It is very important, I think, to notice that every time Jesus breaks through the locked doors, he offers his peace.  In the very same way, Jesus is breaking through whatever it is that is locking us up these days and saying, "Peace be with you."  The peace that Jesus offers is not just the absence of whatever conflict we are experiencing, but more so, a wholeness that binds up our brokenness, heals our wounds, and calms the cries of our doubts and fears.  We have to know that it is that peace that leads us back to this sacred place, despite whatever it is that we think has brought us here this day.  It is that peace that helps us recognize our Lord, triumphant over the grave, who silences the doubt that we all experience when we are broken and our lives are crazy, and our world is a mess, and our Church is in disarray. 

It is that peace that brings us together to meet our Risen Lord, and which empowers us to go out in the same way the disciples did, to forgive and comfort and bless and heal and feed and love everyone in the Name of Christ.  We must remember that many have not seen the Risen Lord but may come to believe because of us.  And it is truly a sign of the Risen Lord, brothers and sisters in Christ, when we overcome our embarrassments and scandal and are united with each other. It is a sign of the Risen Lord when we, with all of our fears and doubts and imperfections, continue to serve others in the name of Christ.  When we do that, perhaps others will see the presence of Christ in us and exclaim with Thomas, "My Lord and my God!"

So, whatever it is that has brought you here this day, please hear the words of the Risen Lord as he breaks through the locked door of your own woundedness: "Peace be with you."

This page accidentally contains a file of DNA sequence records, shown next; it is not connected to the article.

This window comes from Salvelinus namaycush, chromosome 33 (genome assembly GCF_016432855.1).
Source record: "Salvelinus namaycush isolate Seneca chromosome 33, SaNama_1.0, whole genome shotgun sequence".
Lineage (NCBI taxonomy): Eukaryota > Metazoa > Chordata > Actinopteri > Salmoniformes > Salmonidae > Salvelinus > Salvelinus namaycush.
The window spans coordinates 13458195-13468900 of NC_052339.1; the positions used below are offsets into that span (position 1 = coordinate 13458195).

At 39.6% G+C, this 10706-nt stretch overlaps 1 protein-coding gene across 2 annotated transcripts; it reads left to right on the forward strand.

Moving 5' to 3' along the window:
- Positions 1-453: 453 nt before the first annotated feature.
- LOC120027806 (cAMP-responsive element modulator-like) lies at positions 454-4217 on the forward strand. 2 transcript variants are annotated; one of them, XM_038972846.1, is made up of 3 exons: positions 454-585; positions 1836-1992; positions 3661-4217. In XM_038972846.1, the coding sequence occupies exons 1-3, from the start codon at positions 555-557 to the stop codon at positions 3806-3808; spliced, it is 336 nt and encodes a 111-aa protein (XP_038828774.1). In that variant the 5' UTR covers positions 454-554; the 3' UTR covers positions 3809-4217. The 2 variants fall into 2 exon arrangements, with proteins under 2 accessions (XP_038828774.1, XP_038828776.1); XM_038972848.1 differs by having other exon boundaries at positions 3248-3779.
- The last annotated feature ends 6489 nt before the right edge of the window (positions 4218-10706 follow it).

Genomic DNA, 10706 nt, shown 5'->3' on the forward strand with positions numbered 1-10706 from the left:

Easter Sunday: “Aha!”

Today's readings. 

Have you ever had an "aha!" experience?  Probably you have, although you might not have called it that.  I can remember one of mine.  Back in my early 20s, I was taking voice lessons.  My teacher tried for weeks – well, probably months – to get me to learn a physical thing related to singing.  That involved lifting the "soft pallet" in the back of my mouth in order to make more room for sound to come out.  The problem with it is that there is nothing else that you can compare that physical movement to in order to have it make sense.  So I tried everything I knew to do for a long time to make it happen.  And time and time again, he would repeat the same instruction to me so that I'd get it.  And time and time again, I'd go home frustrated that I just did not understand.

Then one day in class, something just "clicked" and I sang the exercise we were working on.  At that point my teacher said, "that's it!!!!"  And I remember how it felt … my throat was much more open and the sound was better and more on pitch.  Things just worked … they sounded way better than ever.  That "aha!" moment forever changed the way I sang.

You've probably had an "aha!" moment too.  Maybe it was getting the answer to a math problem, or mastering the technique of a pitch in baseball, or coming up with just the right combination of ingredients cooking a sauce, or getting a particularly delicate plant to grow in your garden, or getting your second wind in a long distance run.  Whatever it was, you probably remember the time when it just worked and it forever changed the way you did that particular thing.  That's an "aha!" moment.